Broadway Strike - Day Four: Union refuses offers of help by the mayor
|Local One Pickets|
As the strike by Local One, Broadway's unionised stage hands, enters its fourth day there are no signs of a settlement.
Yesterday saw all of Broadway dark, as the few shows that have Monday performances have all been closed by strike action.
The only event that went ahead was the benefit 'The Third Annual Benefit Concert: A Cause For Celebration!', which members of Local One agreed to work on for no pay, rather than receive pay and have their actions interpreted as 'agreeing' to the new contracts that the League has tried to impose unilaterally upon stagehands since 22 Oct 2007.
There were new offers by the Mayor Michael R. Bloomberg to provide the use of Gracie Mansion and a mediator, but the union still refuses to accept the Mayors help.
The Mayor said about the city's offer to help, Ã¯Â¿Â½I think both groups know that the city is there to facilitate if at all possible, and I think that we should look to the things that they have in common. They both want to settle this. ThereÃ¯Â¿Â½s a dispute as to what and how, and theyÃ¯Â¿Â½ll have to work that out.Ã¯Â¿Â½
During the musiciansÃ¯Â¿Â½ strike, by Local 802, which closed Broadway for four days in 1983, a settlement was reached after an all-night negotiations held at Gracie Mansion.
The union is unwilling to accept the offer for the time being, as it believes that the League needs to be shown that they cannot threaten to lockout stagehands if they are not willing to agree new contracts that have not been decided upon in negotiations with the union.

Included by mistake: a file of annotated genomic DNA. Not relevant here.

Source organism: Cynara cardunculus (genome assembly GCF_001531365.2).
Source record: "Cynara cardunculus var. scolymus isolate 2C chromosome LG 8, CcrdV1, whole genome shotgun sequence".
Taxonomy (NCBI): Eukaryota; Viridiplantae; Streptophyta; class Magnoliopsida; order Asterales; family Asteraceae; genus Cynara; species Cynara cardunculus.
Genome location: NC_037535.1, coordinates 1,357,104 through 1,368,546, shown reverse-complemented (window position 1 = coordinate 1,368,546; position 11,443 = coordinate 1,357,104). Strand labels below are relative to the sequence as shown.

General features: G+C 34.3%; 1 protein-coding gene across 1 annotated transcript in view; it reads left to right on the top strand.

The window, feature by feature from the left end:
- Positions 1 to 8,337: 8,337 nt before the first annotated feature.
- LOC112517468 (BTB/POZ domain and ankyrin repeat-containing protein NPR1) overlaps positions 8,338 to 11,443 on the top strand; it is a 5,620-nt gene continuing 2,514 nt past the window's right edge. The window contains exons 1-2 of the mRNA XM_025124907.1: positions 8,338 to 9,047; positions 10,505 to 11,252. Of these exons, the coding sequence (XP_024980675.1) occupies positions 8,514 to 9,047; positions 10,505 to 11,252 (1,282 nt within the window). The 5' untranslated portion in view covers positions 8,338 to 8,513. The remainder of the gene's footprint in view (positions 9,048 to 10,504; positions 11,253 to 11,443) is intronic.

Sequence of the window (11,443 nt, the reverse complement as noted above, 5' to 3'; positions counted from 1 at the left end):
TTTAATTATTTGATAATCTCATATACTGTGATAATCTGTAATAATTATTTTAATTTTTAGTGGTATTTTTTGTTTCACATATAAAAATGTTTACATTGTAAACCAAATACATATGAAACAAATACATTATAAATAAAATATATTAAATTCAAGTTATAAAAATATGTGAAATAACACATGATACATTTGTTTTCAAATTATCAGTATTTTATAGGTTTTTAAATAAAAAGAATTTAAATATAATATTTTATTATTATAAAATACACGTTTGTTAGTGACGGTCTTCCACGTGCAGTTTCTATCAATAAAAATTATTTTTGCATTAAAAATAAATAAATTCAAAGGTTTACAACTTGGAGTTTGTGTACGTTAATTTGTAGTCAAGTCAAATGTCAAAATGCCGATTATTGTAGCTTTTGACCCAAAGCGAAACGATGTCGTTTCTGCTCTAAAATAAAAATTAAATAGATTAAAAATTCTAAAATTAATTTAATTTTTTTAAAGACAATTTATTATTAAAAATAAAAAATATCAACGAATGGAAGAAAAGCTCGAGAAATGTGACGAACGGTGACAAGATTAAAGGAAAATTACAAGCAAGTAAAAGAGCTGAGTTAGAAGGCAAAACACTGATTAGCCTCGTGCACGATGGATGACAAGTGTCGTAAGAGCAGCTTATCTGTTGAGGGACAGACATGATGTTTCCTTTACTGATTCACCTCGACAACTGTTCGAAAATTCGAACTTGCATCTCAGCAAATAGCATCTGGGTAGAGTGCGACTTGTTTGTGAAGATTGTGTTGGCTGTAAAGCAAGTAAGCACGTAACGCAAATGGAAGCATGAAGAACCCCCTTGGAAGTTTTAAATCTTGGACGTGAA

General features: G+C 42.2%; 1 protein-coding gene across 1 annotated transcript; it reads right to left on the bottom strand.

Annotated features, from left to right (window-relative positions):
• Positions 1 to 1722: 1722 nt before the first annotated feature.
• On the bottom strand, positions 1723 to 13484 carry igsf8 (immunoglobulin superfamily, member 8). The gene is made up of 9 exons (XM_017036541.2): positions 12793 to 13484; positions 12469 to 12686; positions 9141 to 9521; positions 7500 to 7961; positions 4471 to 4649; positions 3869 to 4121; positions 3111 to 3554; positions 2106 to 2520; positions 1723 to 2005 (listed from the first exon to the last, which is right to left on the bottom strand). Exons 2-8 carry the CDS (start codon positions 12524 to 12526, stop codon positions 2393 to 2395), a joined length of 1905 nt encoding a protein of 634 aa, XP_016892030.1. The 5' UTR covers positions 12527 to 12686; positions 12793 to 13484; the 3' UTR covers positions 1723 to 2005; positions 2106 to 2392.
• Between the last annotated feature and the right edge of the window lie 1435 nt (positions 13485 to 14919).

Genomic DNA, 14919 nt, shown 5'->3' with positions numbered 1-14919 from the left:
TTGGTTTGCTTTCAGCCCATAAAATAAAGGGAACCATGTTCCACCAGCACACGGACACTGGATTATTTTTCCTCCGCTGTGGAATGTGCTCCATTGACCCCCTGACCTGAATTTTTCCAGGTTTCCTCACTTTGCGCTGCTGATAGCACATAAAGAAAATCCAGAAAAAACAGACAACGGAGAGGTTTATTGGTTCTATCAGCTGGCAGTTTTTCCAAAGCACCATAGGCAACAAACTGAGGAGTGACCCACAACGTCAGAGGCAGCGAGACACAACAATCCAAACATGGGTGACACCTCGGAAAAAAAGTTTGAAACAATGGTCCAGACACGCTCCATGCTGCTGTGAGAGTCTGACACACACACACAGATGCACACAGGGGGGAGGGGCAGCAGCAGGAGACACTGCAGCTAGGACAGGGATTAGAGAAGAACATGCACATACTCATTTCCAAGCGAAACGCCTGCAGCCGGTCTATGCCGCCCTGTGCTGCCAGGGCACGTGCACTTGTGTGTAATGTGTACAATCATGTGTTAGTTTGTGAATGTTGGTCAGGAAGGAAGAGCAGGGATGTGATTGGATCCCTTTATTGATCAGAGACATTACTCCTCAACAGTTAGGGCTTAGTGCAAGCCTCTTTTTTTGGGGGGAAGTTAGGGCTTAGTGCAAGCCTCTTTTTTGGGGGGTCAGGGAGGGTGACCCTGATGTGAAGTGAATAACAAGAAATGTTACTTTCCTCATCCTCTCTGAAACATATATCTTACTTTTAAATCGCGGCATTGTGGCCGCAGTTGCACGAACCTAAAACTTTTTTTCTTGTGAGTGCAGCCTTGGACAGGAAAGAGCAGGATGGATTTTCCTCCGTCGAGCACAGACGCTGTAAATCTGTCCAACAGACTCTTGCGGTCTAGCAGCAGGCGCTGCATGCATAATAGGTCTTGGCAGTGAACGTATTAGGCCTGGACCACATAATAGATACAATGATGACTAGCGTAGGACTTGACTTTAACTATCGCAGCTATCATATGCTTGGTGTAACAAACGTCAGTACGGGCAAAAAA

The other contention appears to be the timing of the strike, with the League claiming that the union deliberately timed the strike in order to bring chaos to Broadway during the Thanksgiving Holidays, and thereby increase the pressure on the Producers. The union, in turn, believes that the League deliberately forced the issue to time with the holidays by trying to impose new contracts just weeks before the holidays where due to began.
For the time being it appears both sides are more interested in the public relations war then in trying to settle this dispute. The one hopeful sign has been the hint by Local One president's leader James J. Claffey, when he commented on a previous offer by the Mayor to mediate between both parties that the union would "come back to the table at some point. Broadway has to continue, and we know that."
In the meantime the situation remains as it was when the strike first began with only eight Broadway shows playing and all remaining shows closed. Off-Broadway remains unaffected by the strike and looks forward to showing any disappointed tourists that Off-Broadway has plenty of excellent entertainment to offer.
Click here to find out which Broadway shows are playing, and which ones are not.
Originally published on